A growing number of credit card issuers in the United States decided that they don’t want to finance investments in a bubble which a lot of people believe that it will burst soon.
According to a report from Bloomberg, JPMorgan Chase & Co., alongside Bank of America Corp. and Citigroup Inc. halted purchases of Bitcoin and other alternative cryptocurrencies using their credit cards. Specifically, JPMorgan Chase & Co. announced that they’re instituting the ban this Saturday, as the bank doesn’t want to associate the credit risk with transactions, said company spokeswoman Mary Jane Rogers.
Could more institutions follow?
Bank of America, on the other side, began declining credit card transactions with some of the most used cryptocurrency exchanges this Friday. The bank’s policy applies to both personal and business credit cards, while debit cards are not affected, said Betty Riess, the company’s spokeswoman.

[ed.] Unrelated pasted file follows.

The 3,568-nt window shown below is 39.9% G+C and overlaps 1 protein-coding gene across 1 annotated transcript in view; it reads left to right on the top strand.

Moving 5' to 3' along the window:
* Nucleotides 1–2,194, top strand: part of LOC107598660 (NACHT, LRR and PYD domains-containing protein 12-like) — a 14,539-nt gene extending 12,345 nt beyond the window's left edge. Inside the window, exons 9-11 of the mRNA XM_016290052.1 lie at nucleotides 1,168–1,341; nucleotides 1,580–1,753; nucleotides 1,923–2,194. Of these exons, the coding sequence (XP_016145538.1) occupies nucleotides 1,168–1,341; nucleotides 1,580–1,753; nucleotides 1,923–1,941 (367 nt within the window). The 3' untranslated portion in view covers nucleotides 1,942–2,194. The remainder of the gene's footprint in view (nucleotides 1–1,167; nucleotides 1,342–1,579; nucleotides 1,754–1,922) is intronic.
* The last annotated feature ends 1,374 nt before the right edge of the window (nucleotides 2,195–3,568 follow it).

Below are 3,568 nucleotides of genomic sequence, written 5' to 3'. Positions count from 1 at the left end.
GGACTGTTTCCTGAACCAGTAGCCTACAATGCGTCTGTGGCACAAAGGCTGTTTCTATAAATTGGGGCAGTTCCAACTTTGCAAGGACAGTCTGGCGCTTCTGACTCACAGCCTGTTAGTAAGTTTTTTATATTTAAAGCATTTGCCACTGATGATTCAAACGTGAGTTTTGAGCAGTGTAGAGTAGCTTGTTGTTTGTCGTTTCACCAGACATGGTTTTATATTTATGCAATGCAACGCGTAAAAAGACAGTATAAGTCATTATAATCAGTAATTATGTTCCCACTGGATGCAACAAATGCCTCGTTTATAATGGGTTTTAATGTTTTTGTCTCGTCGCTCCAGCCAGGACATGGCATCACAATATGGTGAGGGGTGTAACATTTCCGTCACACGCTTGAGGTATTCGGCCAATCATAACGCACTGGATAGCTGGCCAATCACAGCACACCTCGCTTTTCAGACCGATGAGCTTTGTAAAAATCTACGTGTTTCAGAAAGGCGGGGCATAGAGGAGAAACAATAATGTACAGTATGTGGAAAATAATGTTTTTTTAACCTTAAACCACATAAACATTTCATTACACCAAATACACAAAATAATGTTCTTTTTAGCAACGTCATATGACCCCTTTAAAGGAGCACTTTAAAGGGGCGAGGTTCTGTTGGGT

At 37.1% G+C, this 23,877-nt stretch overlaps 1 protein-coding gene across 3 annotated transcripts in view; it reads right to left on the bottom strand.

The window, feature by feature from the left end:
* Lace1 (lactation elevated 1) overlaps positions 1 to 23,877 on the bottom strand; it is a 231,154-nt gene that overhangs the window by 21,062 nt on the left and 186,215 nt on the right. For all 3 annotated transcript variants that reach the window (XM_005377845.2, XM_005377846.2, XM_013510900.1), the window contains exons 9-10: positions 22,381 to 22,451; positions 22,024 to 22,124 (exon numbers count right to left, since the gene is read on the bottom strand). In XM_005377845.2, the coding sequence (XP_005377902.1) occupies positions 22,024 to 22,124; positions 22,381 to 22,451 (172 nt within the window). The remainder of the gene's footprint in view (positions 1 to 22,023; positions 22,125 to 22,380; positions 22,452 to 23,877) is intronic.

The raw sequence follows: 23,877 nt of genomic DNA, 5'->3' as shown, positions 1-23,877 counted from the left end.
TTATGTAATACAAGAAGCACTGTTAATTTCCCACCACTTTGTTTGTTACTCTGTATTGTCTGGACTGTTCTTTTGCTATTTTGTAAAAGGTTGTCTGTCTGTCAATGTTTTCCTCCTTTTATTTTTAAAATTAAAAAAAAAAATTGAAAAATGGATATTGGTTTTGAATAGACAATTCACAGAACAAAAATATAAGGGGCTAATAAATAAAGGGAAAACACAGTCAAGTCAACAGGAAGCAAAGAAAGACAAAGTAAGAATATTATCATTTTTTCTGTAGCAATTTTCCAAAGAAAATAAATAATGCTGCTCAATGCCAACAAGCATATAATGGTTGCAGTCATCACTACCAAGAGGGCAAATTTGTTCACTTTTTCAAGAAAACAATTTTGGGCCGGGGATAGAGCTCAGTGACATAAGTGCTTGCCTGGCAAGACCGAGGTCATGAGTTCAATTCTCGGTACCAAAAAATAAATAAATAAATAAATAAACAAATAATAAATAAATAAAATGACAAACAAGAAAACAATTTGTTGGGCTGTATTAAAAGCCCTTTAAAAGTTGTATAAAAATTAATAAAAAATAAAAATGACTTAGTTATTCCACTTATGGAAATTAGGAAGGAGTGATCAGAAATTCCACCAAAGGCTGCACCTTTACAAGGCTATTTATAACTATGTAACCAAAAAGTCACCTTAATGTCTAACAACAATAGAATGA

Finally, Citigroup also announced this Friday that they will stop purchases of Bitcoin and other cryptocurrencies using its credit cards as well, but they somehow left a door open. “We will continue to review our policy as this market evolves,” company spokeswoman Jennifer Bombardier said.
Why such decisions from credit card issuers?
Apparently, allowing cryptocurrency purchases can lead to serious problems for lenders. Specifically, they can be the ones left on the hook if the borrower makes a wrong bet and can’t repay. Of course, it’s not the case with Bitcoin, but you never know.
Besides this, thieves can also abuse a card, using a stolen identity and turn them into crypto hoards. And this is also a very serious reason for issuers to take this decision.
Finally, major banks and not only are required by regulators to constantly monitor customer transactions and observe potential money laundering attempts. And this is far from being easy, as dollars are converted into digital coins.
Back to Bitcoin, it lost more than half of its value from late December 2017, currently trading at $9,133.72. The massive drop started after regulatory threats kept coming from all over the world. Combine this with the fear of price manipulation, as well as Facebook’s ban on ads for anything crypto-related and you this new price starts to make sense.